Unless you work in a physically demanding job – say as a personal trainer, a landscaper, a labourer or a firefighter – your physical health is pretty irrelevant, at least as far as work goes, right? asks Andrew May is founder and CEO of StriveStronger.
Wrong. It is increasingly clear that it doesn’t matter what industry you work in or what your role is: physical health matters. It matters for you personally. It matters for your ability to function well at work. And it matters for your psychological wellbeing.
Absenteeism due to ill health is costing the Australian workplace about $35 billion a year with presenteeism (the inability to fully function at work) costing a similar amount. Small business owners, in particular, are struggling to meet the substantial cost of employee ill health.
Our mental horsepower at work, our energy and our resilience in the face of stress – and let’s face it, many small business owners are experiencing heightened levels of stress right now – are all directly related to our physical health.
Studies have found a plethora of evidence that physical exercise “induces structural and functional changes in the brain, determining enormous benefit on both cognitive functioning and wellbeing”.
This includes our concentration, memory, mood, learning speed, mental stamina, creativity and lower levels of stress. It is also a protective factor for neurodegeneration.
Although many business owners may not feel they have the time for exercise or to take care of themselves properly, it is an investment that ultimately gives us more time, as we become more efficient and effective at work.
Physical health and fitness levels give us the energy or ‘the capacity to work’ at our optimum each day. Energy in the human body is derived from burning carbohydrates with oxygen. So, to ensure energy is readily available throughout the day, you need to fuel for high performance and combine this with bouts of movement throughout the day, regular physical activity and a strategic recovery plan.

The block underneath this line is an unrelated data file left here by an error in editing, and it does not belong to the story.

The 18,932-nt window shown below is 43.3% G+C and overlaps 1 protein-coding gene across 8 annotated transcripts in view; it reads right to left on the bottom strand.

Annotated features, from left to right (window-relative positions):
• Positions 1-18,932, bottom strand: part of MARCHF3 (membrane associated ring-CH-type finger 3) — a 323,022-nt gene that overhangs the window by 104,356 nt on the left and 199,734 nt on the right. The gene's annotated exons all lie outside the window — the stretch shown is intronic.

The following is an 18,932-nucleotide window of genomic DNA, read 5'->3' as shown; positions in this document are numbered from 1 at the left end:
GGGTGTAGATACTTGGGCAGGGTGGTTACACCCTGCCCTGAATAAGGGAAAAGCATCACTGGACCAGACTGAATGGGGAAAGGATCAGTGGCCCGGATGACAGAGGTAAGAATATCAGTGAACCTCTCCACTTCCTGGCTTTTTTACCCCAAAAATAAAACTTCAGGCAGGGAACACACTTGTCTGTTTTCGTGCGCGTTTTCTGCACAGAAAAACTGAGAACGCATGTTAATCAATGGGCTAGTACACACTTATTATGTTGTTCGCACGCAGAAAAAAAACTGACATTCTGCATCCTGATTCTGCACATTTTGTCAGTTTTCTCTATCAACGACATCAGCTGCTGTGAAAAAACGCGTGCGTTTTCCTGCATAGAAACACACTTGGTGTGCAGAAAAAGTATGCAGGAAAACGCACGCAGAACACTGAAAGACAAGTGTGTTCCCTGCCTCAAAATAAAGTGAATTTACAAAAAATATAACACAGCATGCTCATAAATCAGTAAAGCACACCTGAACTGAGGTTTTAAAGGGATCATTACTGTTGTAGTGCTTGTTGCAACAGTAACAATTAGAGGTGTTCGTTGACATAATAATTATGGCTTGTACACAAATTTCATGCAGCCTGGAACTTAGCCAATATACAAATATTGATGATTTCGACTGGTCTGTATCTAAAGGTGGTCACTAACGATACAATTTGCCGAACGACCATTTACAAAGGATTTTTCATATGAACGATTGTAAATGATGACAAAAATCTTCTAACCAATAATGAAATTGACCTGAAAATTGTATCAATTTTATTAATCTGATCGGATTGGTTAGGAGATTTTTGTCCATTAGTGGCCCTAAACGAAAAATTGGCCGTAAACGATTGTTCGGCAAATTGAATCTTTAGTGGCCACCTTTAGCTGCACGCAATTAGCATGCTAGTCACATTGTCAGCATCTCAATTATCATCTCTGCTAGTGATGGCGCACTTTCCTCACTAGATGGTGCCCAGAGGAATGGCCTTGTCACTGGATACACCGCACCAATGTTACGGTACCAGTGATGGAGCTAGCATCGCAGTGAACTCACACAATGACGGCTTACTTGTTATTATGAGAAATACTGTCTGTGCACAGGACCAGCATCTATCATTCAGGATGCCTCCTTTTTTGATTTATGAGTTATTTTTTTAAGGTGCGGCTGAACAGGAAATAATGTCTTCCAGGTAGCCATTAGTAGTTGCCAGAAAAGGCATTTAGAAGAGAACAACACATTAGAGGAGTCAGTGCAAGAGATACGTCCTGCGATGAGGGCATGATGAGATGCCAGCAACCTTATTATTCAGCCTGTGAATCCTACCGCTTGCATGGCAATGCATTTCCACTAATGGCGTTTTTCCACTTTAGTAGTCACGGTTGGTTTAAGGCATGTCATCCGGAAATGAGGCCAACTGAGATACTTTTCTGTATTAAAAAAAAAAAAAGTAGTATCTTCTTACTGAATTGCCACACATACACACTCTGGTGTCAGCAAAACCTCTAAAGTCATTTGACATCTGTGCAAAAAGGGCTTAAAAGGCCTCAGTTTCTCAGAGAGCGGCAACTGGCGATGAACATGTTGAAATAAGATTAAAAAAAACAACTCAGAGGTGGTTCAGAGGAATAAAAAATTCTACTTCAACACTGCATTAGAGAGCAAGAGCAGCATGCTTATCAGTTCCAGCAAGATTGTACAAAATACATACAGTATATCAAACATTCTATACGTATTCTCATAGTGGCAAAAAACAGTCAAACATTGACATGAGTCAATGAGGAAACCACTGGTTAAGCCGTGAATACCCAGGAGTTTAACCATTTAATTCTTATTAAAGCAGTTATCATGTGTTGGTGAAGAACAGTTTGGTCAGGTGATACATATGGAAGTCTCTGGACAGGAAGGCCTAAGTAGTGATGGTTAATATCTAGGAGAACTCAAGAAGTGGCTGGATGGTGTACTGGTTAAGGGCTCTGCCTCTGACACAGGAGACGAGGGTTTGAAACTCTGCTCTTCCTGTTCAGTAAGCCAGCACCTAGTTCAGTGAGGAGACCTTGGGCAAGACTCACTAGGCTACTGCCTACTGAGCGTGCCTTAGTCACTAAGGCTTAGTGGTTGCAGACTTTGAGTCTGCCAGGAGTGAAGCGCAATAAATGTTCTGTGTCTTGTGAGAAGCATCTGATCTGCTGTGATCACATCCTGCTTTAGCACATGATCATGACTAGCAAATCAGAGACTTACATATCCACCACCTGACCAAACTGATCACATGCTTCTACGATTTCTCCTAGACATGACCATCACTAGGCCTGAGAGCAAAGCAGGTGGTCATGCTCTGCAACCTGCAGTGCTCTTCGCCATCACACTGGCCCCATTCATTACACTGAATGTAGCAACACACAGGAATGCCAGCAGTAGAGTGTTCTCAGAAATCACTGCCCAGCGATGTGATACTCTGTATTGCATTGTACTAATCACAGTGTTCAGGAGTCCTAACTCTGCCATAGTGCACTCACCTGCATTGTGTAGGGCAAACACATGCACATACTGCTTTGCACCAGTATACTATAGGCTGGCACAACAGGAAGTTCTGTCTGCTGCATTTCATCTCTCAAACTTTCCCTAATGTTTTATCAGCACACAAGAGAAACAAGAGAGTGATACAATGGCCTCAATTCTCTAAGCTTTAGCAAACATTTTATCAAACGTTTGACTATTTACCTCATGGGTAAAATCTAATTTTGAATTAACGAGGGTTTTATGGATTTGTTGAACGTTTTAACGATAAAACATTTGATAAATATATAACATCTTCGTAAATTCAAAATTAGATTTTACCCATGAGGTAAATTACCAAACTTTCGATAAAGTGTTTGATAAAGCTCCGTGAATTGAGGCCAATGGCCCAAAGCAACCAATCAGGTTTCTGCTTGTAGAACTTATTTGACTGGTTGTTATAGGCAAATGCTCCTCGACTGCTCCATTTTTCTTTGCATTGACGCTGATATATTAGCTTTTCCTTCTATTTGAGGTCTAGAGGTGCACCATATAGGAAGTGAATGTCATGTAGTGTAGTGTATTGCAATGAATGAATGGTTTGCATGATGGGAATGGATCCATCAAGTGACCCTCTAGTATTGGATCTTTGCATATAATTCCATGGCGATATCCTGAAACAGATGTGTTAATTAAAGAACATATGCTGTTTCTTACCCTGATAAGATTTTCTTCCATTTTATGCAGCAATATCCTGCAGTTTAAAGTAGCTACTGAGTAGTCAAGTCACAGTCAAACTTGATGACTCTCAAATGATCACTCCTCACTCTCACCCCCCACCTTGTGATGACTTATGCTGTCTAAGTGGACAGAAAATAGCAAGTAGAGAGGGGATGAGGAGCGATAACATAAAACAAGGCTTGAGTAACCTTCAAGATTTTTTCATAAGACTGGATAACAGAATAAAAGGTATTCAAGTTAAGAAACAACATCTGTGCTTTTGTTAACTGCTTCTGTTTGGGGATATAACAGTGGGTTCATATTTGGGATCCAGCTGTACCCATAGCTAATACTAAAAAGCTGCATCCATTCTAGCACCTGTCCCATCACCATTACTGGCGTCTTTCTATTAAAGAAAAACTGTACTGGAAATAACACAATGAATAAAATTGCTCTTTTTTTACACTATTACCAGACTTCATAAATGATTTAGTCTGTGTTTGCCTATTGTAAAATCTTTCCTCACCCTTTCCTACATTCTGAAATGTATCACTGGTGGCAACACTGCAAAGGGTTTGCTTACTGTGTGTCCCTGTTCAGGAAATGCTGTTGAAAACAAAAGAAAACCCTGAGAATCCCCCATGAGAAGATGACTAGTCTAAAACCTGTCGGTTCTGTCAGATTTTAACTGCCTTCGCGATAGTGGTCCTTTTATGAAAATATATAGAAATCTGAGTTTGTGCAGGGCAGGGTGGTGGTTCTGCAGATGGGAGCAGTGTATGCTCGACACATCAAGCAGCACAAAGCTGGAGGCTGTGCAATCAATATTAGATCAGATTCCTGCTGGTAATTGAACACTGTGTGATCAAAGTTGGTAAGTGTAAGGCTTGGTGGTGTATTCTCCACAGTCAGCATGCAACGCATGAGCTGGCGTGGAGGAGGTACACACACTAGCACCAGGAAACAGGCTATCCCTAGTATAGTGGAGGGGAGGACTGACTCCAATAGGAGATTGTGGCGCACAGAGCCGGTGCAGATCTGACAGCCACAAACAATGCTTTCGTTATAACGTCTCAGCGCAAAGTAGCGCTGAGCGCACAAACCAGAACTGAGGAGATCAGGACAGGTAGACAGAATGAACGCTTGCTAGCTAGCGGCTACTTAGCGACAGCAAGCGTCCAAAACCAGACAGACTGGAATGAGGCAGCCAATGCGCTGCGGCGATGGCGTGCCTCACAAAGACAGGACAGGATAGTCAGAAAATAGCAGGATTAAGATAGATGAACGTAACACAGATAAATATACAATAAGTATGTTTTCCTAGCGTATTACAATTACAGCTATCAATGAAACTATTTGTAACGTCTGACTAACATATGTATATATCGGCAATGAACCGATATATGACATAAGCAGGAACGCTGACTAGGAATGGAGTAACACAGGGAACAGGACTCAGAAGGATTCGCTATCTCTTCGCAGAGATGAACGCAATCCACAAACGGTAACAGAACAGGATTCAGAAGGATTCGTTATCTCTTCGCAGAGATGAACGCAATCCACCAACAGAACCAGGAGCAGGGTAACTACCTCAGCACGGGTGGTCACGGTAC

Healthy circulation is the key to supplying the body with sustained energy, and the key to improving circulation is movement and healthy mitochondria. Just like computers have an energy-saving or sleep mode when they aren’t being used, so too does the human body. Though the consequences of switching into sleep mode in the human body have much more severe consequences than on your computer.”
One of the simplest ways to care for our physical health is to start small – with our cells. That’s right, our cells. Specifically, our mitochondria – whose main function is to convert energy from the food we eat into energy for our cells to use.
5 ways to keep your mitochondria in tip-top condition.
Sleep deprivation causes mitochondrial stress. In fact, one study found that getting less than 7 hours a night on a regular basis reduced mitochondrial function to the level of someone 10 years older.
2. Eat less sugar
Research shows that our mitochondria don’t like eating sugar for breakfast, lunch or tea.
3. Eat more veggies (and good fats)
Mitochondria might not like sugar, but they do love vegetables – particularly leafy greens and sulfurous ones like garlic, onion and mushrooms – and they really love good fats, like olive oil, avocado, nuts and fatty fish
4. Start lifting
Lift light or lift heavy, both high and low-load resistance training stimulates mitochondria production and function
5. Move throughout the day
Research shows our mitochondria regenerate in response to even a few days of exercise.
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